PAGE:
The idea is that we can slowly introduce better understood metrics and throttling criteria, starting with this one, but it would be kind of silly just to take it out and start with a new random one.

I'm more than willing to code something up, but I do need to know what kind of "knobs" we want, because any new metric will always require tuning.

comment:22 Changed 4 years ago by Eche|on

We do limit all, not only one aspect. We want to limit the CPU usage if it gets to high (which will increase lag, on which we do react and kill tunnels).
We want to limit connections, to keep enough free.
We want to limit participating tunnels based in sum and single node, also in creation rate and share of client/part tunnels.

comment:23 Changed 4 years ago by zzz

  • 1) We don't directly measure or limit CPU load, and it's not really possible from Java. But several of the checks elsewhere measure and react to delays and/or queue sizes, which will be indirectly affected once we start running out of CPU.
  • 2) We limit connections, as we limit almost everything, but the probabalistic code isn't related to connections, as I stated in comment 20.
  • 3) I think the best way I can answer that, and to your question in comment 18 "is this purely cpu load determined threshold?": The probabalistic throttling / growth limiting code is there to protect all of the other throttling checks that depend on lagging stats. This is what I tried to explain in comment 10 item 9). By limiting growth, the router won't be driven into overload (and perhaps unable to recover) before the lagging stats have time to 'catch up' and start rejecting tunnels at the various other checks. So it's a general-purpose protection that's in addition to all the other specific checks and limits.

If we agree with that, then I don't think the probabalistic code needs to be replaced - on the contrary, I think it needs to kick in a lot earlier on low-power platforms, as I proposed in comment 17. Something like the following:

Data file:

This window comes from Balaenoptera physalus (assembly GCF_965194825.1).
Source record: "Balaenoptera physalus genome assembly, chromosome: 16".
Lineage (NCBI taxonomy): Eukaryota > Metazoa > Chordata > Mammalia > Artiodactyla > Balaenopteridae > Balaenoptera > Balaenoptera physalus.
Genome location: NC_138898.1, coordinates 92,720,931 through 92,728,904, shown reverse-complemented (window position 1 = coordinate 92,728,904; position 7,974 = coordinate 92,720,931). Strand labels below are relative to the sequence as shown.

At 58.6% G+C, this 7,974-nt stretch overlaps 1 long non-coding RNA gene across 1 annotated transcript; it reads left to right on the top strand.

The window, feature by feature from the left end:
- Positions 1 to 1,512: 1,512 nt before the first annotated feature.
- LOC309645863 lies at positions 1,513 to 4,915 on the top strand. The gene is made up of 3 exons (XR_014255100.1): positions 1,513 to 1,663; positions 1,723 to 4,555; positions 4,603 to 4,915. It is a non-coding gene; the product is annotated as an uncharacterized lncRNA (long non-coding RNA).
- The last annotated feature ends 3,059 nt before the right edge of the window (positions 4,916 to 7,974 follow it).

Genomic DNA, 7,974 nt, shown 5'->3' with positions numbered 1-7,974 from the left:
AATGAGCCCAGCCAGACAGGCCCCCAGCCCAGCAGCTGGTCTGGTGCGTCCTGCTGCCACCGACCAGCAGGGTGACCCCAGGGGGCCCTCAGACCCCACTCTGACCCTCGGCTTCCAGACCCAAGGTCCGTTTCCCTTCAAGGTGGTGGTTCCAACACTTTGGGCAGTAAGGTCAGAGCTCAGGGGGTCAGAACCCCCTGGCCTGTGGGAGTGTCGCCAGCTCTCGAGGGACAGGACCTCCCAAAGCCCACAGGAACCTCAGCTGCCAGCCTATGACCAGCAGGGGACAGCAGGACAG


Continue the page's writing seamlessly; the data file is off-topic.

--- router/java/src/net/i2p/router/	e34313db907278c0881f442a559110b58d71c3ff
+++ router/java/src/net/i2p/router/	3f961a5e2b05681b47d8ea7911dadd32209c0673
@@ -8,6 +8,7 @@ import net.i2p.util.SimpleTimer;
 import net.i2p.stat.RateStat;
 import net.i2p.util.Log;
 import net.i2p.util.SimpleTimer;
+import net.i2p.util.SystemVersion;
  * Simple throttle that basically stops accepting messages or nontrivial 
@@ -33,6 +34,8 @@ public class RouterThrottleImpl implemen
     private static final String PROP_MAX_PROCESSINGTIME = "router.defaultProcessingTimeThrottle";
     private static final long DEFAULT_REJECT_STARTUP_TIME = 10*60*1000;
     private static final String PROP_REJECT_STARTUP_TIME = "router.rejectStartupTime";
+    private static final int DEFAULT_MIN_THROTTLE_TUNNELS = SystemVersion.isAndroid() ? 100 :
+                                                            SystemVersion.isARM() ? 500 : 1000;
@@ -461,7 +464,7 @@ public class RouterThrottleImpl implemen
     /** dont ever probabalistically throttle tunnels if we have less than this many */
     private int getMinThrottleTunnels() { 
-        return _context.getProperty("router.minThrottleTunnels", 1000);
+        return _context.getProperty("router.minThrottleTunnels", DEFAULT_MIN_THROTTLE_TUNNELS);
     private double getTunnelGrowthFactor() {

comment:24 Changed 4 years ago by Mysterious

A protection that is instant instead of time delayed, sounds fine. Although this is definately worth a few lines of comments explaining this. Something like this should probably be put above the code block that does the rejection:

 * Lag based statistics use a moving average window (of for example 10 minutes), they are therefore
 * sensitive to sudden rapid growth of load, which are not instantly detected by these metrics. 
 * Reduce tunnel growth if we are growing faster than the lag based metrics can detect reliably.